Bird Control: What’s the problem?

While birds are wonderful creatures, when they’re trespassing and wreaking havoc on your property, they can become a nightmare. Birds can make an unsanitary mess, are noisy, and generally make the outdoors, and even the inside of your house, an unpleasant place to be.

What’s the problem?
In most people’s minds, birds are those wonderful creatures that tweet and make the world a more pleasant place. For the most part, this is true, but in large numbers or the wrong location birds can be annoying and even dangerous.

●    Unsanitary – Bird feces can carry lots of diseases. Because birds aren’t exactly house-trained, they tend to make a mess everywhere, including on the ground and above your head.
●    Structural damage – To make room for nests and to find nesting materials, birds can take apart a house. Woodpeckers will use their beaks to drill holes into the walls looking for insects. Peacocks and other birds will tear out insulation looking for nesting materials and sometimes simply looking for something to eat.
●    Tainted wood – Bird feces can soak into the wood of your home and make it essentially a diseased and nasty mess.

How do I know I have a problem?
If you find that there are birds in places they don’t belong, like inside your house, under your eaves or flying around in your garage, you have a problem. If there is a place where you find piles of bird feces, you need to get rid of the birds. In the case of larger birds, like geese and ducks, they will chase you, your children and your pets off of your lawn.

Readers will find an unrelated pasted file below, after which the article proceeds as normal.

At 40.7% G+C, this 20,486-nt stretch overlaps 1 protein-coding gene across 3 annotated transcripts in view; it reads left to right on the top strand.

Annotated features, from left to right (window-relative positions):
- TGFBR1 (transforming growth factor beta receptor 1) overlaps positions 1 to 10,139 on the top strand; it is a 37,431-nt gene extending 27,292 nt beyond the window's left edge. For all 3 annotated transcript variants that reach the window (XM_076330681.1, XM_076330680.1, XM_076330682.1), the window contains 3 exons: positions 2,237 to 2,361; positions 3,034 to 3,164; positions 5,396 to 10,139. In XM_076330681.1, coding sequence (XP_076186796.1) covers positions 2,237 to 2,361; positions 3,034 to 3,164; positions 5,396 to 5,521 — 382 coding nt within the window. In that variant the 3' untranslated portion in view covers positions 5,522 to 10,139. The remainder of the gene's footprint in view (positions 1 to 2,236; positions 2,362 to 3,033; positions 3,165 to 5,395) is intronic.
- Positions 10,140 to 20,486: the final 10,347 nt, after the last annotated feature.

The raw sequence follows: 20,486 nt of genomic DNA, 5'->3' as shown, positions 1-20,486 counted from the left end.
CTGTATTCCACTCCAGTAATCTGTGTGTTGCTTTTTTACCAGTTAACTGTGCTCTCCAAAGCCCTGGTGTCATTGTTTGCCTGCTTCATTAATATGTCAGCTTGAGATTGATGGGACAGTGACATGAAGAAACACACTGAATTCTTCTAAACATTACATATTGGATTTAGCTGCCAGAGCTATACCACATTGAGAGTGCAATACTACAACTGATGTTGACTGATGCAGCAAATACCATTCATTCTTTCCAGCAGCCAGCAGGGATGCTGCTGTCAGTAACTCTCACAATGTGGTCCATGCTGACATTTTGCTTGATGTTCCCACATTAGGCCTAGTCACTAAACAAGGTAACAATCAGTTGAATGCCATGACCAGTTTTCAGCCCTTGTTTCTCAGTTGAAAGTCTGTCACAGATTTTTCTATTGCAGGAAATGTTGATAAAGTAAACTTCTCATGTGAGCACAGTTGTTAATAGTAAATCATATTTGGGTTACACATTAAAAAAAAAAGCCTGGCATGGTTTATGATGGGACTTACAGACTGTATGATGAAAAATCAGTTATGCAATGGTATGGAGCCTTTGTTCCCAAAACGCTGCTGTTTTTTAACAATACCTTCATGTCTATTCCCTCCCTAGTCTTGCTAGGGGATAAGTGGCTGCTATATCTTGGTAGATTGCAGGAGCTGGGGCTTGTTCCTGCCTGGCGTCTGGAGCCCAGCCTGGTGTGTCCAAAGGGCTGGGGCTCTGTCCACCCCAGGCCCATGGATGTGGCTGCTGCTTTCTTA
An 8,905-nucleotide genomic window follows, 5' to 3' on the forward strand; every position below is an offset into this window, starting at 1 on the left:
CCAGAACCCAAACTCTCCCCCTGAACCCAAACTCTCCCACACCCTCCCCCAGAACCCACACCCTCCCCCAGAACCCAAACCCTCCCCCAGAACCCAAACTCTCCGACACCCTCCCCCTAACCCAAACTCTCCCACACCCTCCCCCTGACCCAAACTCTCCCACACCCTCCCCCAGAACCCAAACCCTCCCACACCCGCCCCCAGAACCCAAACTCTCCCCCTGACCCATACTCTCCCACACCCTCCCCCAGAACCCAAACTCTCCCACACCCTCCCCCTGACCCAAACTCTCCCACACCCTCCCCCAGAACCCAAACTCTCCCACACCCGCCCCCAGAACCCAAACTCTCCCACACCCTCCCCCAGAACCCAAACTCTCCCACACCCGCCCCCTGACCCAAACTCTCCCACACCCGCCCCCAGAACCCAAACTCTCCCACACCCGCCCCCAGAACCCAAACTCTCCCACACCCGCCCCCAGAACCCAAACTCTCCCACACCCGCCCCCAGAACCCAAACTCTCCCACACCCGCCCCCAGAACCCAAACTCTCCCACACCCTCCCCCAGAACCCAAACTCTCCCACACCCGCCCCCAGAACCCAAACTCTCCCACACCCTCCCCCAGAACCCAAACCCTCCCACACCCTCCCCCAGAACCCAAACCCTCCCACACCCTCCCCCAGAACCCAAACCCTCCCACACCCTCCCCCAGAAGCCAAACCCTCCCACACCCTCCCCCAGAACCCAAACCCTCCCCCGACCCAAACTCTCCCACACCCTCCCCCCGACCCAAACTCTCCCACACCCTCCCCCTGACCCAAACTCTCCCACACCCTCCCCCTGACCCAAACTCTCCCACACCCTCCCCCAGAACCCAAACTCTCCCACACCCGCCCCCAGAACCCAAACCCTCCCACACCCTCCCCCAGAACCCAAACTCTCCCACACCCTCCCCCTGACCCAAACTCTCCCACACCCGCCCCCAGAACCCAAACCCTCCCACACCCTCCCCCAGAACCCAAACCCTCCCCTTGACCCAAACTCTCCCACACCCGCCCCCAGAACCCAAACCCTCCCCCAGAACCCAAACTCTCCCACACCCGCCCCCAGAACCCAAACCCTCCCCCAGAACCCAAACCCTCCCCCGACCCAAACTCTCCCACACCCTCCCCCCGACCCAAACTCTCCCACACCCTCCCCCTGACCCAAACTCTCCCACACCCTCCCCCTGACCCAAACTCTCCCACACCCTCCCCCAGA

In the attic and around the house, if you find a large number of feathers, you probably have a lot of birds, even if you don’t see them. Listen for scratching and pecking as well as the birds search for food and nesting materials.

What’s the resolution?
The first thing to do is to figure how the birds got to where they are and what’s keeping them there. For example, if you have a pond with a lot of grasses and brush growing up around it, there are many bird species that will hive in the grass. If you have a manicured lawn, Canada geese will land there to eat, especially if there’s water nearby. If there are pigeons in your attic, there must be holes in the roof, walls or eaves to let them in.

●    Plug up any holes in the building or house
●    Cut grasses near ponds and creeks
●    Place dog shadow statues on the lawn to scare off Canada geese or get a dog that will do it
●    Make sure you don’t have termites in your house’s wood that is attracting woodpeckers
●    Put wire spikes in places where birds are likely to want to nest, such as eaves, signs, and gutters
●    Clean your eaves and gutters regularly
●    Make sure you have siding over all of the fiberglass insulation on your home and buildings
●    Purchase some humane bird traps that can help to capture the birds; be sure to have a place to release them that is far enough away to keep them from coming back

In some places you can hunt the birds, but species like Canada geese are federally protected. If you aren’t able to get the birds to go away by attempting these simple ideas, call in a professional. They will have the tools to get the birds to leave and to not come back.